There's reasonable online debate about what the song was about, personally I'm happy to leave the debate to those who care more than I did.  I enjoyed the mix of genres and have a number of favourites from this album.

Def Leppard - Rocket, from the 1987 Hysteria album....a time where we embraced bands that openly wore more or equal quantities of makeup as women, hair was highly flammable, pants were almost painted on and my bedroom walls were covered in posters of these type of idols (Poison, GnR etc.).  
Rocket as a track has a heap of stuff going on, multiple version of varying lengths including an 8:41 extended lunar mix, the original 6:34, and was considered "experimental" for hard rock at the time, looking back I still love it and have plenty of fond memories from school disco days of "pashing sessions"...ewwww to generally kicking around with a group of people being a teenager.



10cc "Don't Hang Up" from How Dare You 1976

This little gem is an absolutely classic piece of 1970's pop/rock. I recall listening to this with my close friend Brodey Jones in his bedroom after school. It is really a reminder of just how artificial and inauthentic a lot of music from this period now sounds. It literally seems to have come from a different planet to the other things that were beginning to happen at that time. Hard to believe that The Ramones were bashing out three minute wonders in New York let alone the mutant electronics of Suicide also in NYC. Still, the somewhat prissy and overly clever word play, fussy and glossy production not to mention the incredibly narcissistic subject matter (I think they intended it to sound as creepy as it does) seems to represent literally everything that punk rejected. Nonetheless, I still remember this album with fondness for those simpler times.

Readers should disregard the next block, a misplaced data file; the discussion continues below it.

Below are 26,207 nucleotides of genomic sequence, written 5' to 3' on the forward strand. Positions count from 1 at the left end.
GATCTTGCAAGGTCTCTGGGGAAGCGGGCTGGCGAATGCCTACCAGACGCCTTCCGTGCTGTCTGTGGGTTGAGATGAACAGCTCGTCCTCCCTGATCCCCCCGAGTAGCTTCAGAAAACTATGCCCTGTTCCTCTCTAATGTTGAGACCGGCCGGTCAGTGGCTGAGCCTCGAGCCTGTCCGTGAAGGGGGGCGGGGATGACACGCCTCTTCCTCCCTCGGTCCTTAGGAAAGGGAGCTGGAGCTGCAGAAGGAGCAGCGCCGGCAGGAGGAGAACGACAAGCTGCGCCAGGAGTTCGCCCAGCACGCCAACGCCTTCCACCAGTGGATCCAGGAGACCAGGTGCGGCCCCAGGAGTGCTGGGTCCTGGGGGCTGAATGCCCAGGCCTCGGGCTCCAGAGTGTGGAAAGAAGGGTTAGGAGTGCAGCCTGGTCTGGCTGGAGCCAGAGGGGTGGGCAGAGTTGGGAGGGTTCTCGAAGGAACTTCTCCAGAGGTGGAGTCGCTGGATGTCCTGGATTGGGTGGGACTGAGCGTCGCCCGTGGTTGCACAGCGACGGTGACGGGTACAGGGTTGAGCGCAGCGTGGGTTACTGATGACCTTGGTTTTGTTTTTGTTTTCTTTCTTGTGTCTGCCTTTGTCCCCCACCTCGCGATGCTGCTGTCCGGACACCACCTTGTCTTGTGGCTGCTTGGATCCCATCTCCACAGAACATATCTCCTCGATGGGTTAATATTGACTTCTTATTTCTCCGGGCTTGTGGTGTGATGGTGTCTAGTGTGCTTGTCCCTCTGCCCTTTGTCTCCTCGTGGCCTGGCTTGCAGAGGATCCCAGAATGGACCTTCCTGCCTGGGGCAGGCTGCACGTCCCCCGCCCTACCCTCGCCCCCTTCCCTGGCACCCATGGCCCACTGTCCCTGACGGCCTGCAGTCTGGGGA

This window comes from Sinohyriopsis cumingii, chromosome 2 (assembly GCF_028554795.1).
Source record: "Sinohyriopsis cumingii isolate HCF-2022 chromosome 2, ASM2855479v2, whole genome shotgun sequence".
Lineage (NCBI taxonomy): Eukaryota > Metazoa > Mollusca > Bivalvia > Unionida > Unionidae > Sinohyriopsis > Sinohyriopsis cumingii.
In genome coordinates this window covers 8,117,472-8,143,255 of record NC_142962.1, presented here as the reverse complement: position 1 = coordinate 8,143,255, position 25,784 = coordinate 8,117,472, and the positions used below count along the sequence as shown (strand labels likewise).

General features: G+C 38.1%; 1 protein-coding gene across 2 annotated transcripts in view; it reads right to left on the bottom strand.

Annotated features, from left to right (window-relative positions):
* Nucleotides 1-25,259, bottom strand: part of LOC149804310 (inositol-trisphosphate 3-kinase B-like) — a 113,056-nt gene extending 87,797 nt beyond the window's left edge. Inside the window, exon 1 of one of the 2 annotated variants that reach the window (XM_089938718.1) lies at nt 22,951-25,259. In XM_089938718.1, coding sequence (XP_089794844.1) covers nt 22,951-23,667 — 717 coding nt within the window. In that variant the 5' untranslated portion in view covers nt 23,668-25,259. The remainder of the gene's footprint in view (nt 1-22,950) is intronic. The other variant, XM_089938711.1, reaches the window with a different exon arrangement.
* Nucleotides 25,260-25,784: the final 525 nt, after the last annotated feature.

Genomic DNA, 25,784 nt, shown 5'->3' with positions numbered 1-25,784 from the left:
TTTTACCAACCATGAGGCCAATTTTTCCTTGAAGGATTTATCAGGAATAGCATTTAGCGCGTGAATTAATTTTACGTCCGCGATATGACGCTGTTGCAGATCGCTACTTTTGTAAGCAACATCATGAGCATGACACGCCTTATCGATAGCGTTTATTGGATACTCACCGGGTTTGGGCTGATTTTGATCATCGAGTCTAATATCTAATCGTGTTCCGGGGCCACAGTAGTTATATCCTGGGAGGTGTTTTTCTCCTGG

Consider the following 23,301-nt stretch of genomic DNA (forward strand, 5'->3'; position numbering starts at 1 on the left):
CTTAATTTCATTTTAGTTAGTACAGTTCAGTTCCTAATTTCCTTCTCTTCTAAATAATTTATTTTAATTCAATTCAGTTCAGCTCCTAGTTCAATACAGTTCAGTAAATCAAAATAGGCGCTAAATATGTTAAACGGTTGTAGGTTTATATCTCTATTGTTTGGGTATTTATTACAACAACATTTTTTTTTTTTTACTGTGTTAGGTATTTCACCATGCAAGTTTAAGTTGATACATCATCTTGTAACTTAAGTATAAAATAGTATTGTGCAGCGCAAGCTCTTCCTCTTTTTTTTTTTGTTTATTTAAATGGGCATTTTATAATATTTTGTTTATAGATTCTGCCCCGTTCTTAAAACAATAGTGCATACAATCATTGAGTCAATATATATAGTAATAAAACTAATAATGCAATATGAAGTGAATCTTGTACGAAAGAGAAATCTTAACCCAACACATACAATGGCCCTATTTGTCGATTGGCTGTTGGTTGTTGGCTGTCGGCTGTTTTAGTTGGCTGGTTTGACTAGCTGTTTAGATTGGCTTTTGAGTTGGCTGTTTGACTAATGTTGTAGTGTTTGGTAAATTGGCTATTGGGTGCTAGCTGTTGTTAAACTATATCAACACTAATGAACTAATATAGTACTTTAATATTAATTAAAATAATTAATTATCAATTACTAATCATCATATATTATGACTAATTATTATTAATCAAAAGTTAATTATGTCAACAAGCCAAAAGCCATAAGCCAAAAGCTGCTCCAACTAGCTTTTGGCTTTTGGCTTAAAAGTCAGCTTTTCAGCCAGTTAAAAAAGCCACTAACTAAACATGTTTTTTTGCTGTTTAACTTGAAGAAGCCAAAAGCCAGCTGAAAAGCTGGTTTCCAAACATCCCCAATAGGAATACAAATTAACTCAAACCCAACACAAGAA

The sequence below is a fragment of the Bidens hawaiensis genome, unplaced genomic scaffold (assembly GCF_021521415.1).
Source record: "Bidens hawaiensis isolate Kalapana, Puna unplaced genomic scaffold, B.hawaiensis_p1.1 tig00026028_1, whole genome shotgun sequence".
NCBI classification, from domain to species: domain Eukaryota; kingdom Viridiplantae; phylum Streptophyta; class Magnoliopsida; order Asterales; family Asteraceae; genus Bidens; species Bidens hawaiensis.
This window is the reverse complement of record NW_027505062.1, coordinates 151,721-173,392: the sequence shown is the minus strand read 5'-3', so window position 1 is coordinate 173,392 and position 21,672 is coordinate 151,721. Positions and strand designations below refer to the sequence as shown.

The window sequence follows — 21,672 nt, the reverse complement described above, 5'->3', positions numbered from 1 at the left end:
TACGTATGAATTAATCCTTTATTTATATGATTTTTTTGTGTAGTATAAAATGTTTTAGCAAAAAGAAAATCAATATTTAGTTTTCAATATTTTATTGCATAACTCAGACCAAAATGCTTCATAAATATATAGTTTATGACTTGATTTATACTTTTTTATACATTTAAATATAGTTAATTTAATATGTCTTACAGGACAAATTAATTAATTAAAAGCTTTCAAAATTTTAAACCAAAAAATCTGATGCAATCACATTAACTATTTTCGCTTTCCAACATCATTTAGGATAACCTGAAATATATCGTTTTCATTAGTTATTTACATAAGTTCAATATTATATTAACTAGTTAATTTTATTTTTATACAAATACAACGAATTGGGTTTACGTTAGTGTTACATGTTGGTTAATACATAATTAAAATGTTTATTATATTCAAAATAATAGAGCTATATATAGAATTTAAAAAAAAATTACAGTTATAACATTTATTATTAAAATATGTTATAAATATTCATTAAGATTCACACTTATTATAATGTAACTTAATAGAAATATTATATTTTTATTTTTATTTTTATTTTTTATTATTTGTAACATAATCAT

The Brothers Johnson "Strawberry Letter 23" 1977

While the rest of the world was exploding with punk fervour (well, London) I was grooving to this fine piece of funk/pop in my bedroom. This was huge in Henderson (West Auckland) and a staple of every party at the time. This was definitely the first time I had purchased a pure dance music album and it was actually a bit radical within my own little group who at the time were into Grand Funk Railroad (not really very funky at all) and David Bowie. As I had absolutely no clear 'taste' at this time I was happy to slot that in next to my Jimi Hendrix albums. Listening to it again after such a long time I think it still stands as a fine and enduring piece of groove. It has aged incredibly well when compared to some of the other stuff around at the time.